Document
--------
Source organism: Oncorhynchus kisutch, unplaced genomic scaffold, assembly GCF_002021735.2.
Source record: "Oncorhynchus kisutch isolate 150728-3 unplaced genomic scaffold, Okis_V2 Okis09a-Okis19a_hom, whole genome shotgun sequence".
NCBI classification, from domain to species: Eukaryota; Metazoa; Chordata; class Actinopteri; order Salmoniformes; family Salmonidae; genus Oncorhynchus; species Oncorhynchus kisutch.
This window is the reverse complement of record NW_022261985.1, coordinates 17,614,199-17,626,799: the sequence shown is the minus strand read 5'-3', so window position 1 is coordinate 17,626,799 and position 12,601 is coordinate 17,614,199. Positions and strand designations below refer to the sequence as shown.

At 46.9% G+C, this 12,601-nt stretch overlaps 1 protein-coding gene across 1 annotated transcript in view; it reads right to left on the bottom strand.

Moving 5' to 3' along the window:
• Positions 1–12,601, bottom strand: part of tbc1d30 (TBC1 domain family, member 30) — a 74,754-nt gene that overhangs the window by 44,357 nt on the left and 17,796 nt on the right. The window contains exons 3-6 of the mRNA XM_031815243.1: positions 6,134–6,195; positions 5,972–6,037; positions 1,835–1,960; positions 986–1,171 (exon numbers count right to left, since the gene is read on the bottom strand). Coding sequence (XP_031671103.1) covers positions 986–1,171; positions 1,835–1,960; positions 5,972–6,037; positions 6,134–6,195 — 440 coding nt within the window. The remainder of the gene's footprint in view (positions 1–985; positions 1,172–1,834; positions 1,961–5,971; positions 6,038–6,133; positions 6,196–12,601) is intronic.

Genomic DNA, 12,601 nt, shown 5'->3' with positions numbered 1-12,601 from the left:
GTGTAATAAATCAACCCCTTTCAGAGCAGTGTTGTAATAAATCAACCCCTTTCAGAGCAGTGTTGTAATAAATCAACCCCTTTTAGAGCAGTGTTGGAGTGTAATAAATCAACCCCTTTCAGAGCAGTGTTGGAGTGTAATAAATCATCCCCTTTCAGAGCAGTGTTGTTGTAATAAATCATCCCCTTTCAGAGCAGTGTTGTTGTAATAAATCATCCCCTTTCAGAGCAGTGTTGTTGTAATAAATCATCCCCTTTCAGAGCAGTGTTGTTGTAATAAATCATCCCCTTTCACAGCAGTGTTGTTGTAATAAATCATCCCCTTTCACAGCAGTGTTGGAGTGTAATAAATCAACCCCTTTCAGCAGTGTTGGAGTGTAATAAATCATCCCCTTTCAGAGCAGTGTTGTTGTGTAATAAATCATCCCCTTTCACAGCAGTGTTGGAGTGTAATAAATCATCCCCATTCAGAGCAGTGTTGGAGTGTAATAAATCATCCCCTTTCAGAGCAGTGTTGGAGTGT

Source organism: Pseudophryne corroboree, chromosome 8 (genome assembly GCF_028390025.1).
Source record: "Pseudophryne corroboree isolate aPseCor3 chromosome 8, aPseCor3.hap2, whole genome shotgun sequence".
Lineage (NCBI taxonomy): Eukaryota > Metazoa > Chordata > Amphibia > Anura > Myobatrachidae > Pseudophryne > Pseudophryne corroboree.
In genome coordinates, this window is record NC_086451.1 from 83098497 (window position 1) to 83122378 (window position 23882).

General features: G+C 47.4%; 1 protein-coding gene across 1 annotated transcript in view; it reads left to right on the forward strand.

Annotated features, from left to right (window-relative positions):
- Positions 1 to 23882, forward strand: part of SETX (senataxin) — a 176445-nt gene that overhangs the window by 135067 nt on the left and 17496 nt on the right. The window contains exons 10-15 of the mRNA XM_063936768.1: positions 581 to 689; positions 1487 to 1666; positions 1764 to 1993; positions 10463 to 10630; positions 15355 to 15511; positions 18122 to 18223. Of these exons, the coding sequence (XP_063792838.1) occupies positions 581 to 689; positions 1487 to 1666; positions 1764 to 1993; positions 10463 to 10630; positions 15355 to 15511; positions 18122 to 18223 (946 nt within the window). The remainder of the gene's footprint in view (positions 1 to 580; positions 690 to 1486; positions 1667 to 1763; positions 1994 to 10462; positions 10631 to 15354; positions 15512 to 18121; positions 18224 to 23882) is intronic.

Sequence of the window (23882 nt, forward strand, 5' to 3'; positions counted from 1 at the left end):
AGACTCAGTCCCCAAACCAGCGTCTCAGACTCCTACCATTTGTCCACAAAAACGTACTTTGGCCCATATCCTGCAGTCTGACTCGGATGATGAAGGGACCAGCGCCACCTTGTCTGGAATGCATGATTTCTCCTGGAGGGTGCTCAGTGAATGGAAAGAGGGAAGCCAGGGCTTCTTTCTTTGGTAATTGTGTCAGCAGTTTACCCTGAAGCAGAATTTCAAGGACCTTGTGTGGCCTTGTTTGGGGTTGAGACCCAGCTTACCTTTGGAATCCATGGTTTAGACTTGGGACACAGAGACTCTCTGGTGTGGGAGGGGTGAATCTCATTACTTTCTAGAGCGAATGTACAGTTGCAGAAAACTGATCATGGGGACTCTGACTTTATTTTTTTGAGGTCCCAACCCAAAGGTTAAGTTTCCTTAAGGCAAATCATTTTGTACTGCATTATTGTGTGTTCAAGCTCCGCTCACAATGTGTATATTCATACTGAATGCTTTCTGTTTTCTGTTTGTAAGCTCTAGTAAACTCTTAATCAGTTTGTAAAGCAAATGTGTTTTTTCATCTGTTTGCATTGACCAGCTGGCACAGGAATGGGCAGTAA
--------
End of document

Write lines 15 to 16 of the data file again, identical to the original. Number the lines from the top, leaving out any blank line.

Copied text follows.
Annotated features, from left to right (window-relative positions):
- Positions 1 to 23882, forward strand: part of SETX (senataxin) — a 176445-nt gene that overhangs the window by 135067 nt on the left and 17496 nt on the right. The window contains exons 10-15 of the mRNA XM_063936768.1: positions 581 to 689; positions 1487 to 1666; positions 1764 to 1993; positions 10463 to 10630; positions 15355 to 15511; positions 18122 to 18223. Of these exons, the coding sequence (XP_063792838.1) occupies positions 581 to 689; positions 1487 to 1666; positions 1764 to 1993; positions 10463 to 10630; positions 15355 to 15511; positions 18122 to 18223 (946 nt within the window). The remainder of the gene's footprint in view (positions 1 to 580; positions 690 to 1486; positions 1667 to 1763; positions 1994 to 10462; positions 10631 to 15354; positions 15512 to 18121; positions 18224 to 23882) is intronic.